Tuesday, September 11, 2012

An aviation fairytale

Once upon a time, in the midst of the Cold War, there was a class of aircraft called "interceptors." These high-flying birds were designed to do exactly what it says on the box: intercept incoming strategic bombers.

Oh, how they were popular. The U.S. rolled out a huge number of models--exotic beasts like the F-104 Starfighter (basically a big engine with small wings) and more conventional models like the F-106 Delta Dart. The Soviets eventually fielded their brute-force MiG-25, which could touch the edge of Mach 3 if you didn't want to bother using the engines ever again. The British had the sleek Electric Lightning.

And the Canadians had the F-101 Voodoo. But for a second there, it appeared they were going to have an indigenous design... an aircraft called the Avro Arrow that would have been among the most advanced of its day.

How advanced? It was designed to travel twice the speed of sound and carry up to eight air-to-air missiles, or four unguided nuclear air-to-air rockets. It could cruise above 50,000 feet, albeit with a combat radius of less than 400 nautical miles. But hey, that was fine, as all you were doing was scrambling to blow up bombers before they got around to the business of bombing.

One sleek-looking snowbird.

It was, controversially, canceled in favor of buying the Voodoo, which isn't exactly in the pantheon of amazing flying machines. And these days, no modern military really uses single-purpose interceptors, as that role has largely been taken up by long-range surface-to-air missiles that are much cheaper and more effective.

So, it appears, the Avro Arrow is a footnote to aviation history. But! Some Canadian politicians, unhappy (as many are) with the cost of the U.S.-built and as-yet-undelivered F-35, say there is good reason to revive it. They argue that a re-designed Arrow could not just replace, but outperform the Lightning II.
Mr. MacKenzie said the proposal he’s put before the Harper government is for a made-in-Canada plane that could fly twice as fast as the F-35 and up to 20,000 feet higher. It would feature an updated Mark III engine and its range would be two to three times that of the F-35.
Well, now. Those are some serious claims. Yes, the F-35 has been enormously expensive and isn't exactly running on schedule, but could it be outgunned by 1950s-era technology?

The answer, let me assure you, is a "NO" the size of a Tu-95.

As another commentator pointed out, "twice the speed" of the F-35, currently listed at more than Mach 1.6, is obviously a minimum of Mach 3.2. Guess how many jet-powered aircraft have managed sustained speeds that high? One. The awesome and awesome-looking SR-71. It was purpose-built for that speed, which entails enormous heat and aerodynamic forces. It carried cameras, not weapons... although an interceptor version was considered. And although it was impervious to any SAM systems of the late 20th Century, flying too high and too fast to get hit, that is almost certainly not the case today.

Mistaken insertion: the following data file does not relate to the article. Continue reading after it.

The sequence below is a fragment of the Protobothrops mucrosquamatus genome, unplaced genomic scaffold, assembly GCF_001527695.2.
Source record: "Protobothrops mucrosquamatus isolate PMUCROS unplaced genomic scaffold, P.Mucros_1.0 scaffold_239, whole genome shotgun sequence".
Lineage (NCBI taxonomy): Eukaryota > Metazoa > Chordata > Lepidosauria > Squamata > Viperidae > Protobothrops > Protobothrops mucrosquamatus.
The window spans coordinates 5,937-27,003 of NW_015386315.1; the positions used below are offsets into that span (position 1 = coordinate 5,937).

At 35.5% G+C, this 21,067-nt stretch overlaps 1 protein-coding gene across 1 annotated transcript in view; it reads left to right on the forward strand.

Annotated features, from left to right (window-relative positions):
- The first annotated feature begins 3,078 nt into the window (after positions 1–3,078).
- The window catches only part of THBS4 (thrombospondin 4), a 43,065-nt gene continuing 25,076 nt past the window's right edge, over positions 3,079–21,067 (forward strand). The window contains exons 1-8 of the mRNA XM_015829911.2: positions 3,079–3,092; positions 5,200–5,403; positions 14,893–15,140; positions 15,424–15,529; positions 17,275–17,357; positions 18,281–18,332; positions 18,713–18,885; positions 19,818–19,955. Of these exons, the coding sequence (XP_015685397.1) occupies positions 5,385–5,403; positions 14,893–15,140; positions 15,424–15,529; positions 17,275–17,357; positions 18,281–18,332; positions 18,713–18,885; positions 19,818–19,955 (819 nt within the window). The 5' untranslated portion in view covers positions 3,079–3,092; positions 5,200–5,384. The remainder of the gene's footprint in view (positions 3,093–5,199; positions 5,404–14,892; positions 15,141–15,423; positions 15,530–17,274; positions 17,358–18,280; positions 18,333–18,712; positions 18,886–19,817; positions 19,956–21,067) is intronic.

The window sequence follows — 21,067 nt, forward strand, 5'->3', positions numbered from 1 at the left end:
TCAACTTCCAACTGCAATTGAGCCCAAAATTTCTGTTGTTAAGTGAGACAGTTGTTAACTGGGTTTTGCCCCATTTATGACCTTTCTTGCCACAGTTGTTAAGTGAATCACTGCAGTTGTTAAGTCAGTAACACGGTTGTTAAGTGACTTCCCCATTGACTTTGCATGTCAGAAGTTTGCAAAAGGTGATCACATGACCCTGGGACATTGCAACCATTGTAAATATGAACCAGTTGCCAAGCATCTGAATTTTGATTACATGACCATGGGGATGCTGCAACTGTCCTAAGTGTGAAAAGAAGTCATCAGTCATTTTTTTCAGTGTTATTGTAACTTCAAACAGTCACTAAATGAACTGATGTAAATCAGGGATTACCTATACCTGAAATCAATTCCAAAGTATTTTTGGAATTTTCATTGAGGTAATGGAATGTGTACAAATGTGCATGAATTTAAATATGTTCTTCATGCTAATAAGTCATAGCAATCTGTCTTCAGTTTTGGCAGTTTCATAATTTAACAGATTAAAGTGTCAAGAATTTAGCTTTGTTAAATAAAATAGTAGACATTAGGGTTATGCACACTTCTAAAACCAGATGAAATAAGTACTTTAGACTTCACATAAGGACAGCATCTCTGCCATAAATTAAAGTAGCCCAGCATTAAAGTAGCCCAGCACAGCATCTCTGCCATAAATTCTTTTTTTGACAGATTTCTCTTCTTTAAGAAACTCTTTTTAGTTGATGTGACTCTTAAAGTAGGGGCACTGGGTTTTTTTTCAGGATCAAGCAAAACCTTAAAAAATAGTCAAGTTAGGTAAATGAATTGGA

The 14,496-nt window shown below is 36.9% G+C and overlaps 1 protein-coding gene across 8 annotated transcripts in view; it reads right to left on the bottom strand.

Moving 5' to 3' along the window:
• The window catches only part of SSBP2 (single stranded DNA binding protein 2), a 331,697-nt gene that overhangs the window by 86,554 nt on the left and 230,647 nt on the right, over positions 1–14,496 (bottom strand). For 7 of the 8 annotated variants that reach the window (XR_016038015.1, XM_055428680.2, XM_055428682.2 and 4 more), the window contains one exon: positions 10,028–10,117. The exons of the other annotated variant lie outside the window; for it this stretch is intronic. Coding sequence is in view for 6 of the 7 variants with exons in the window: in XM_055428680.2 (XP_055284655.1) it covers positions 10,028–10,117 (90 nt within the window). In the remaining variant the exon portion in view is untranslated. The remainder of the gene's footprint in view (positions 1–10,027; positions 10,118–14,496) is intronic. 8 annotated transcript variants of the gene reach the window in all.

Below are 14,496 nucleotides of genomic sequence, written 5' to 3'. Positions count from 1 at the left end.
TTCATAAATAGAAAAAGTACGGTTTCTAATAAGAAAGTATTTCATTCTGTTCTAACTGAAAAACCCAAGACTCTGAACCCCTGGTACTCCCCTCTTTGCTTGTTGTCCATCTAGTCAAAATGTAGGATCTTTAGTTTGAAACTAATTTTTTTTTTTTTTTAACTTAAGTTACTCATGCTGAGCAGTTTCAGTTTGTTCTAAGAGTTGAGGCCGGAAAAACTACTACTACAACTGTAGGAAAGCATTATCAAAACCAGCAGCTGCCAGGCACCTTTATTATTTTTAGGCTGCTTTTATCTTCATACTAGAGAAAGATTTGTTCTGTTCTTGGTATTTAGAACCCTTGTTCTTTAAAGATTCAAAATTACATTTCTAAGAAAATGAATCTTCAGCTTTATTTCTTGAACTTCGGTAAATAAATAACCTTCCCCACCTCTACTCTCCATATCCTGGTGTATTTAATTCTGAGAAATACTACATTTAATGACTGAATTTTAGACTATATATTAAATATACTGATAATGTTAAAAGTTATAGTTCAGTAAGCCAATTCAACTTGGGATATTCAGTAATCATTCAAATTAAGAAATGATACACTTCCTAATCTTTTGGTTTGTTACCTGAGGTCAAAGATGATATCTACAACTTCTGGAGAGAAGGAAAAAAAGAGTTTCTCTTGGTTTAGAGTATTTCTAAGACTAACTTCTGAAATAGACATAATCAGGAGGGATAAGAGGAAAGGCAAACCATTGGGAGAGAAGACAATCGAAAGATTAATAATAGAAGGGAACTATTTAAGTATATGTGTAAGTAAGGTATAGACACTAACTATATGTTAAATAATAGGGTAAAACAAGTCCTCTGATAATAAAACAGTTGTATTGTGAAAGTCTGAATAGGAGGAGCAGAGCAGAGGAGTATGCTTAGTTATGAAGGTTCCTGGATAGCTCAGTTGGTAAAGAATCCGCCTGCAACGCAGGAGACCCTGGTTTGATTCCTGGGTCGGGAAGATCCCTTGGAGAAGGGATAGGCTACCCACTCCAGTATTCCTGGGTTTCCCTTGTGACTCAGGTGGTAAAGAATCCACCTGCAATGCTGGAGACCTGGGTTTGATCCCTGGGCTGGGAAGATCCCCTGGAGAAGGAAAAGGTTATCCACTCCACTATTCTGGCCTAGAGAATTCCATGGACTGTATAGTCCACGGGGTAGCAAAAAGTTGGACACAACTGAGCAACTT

The SR-71, by the way, was retired because its job could be done more cheaply by satellites.

Which is a shame, because did I mention it was awesome-looking?

The other performance stuff the New Arrow's supporters note seem equally unlikely. A ceiling 20,000 feet above the Lightning II's is 80,000 feet, which also happens to be in the flight realm of the SR-71, and pretty much no other aircraft. Similarly, a combat radius three times that of the F-35 would be about 1,500 nautical miles... a range nearly four times that of the original Arrow and 50 percent more than the closest thing to a modern interceptor these days, the F-15 Eagle.

So to recap, a 1950s airframe will be magically updated to fly higher and faster than the current world record holder, and have more range than one of the most effective combat aircraft in history. That's leaving out the question of avionics--the F-35s are among the most advanced in the world out of the box--and stealth.

I hope no one in the Canadian government is taking this proposal seriously. The Arrow is a neat-looking plane and it's a shame it never really got off the ground. But reviving it in a 21st Century combat environment makes about as much sense as a flying submarine.

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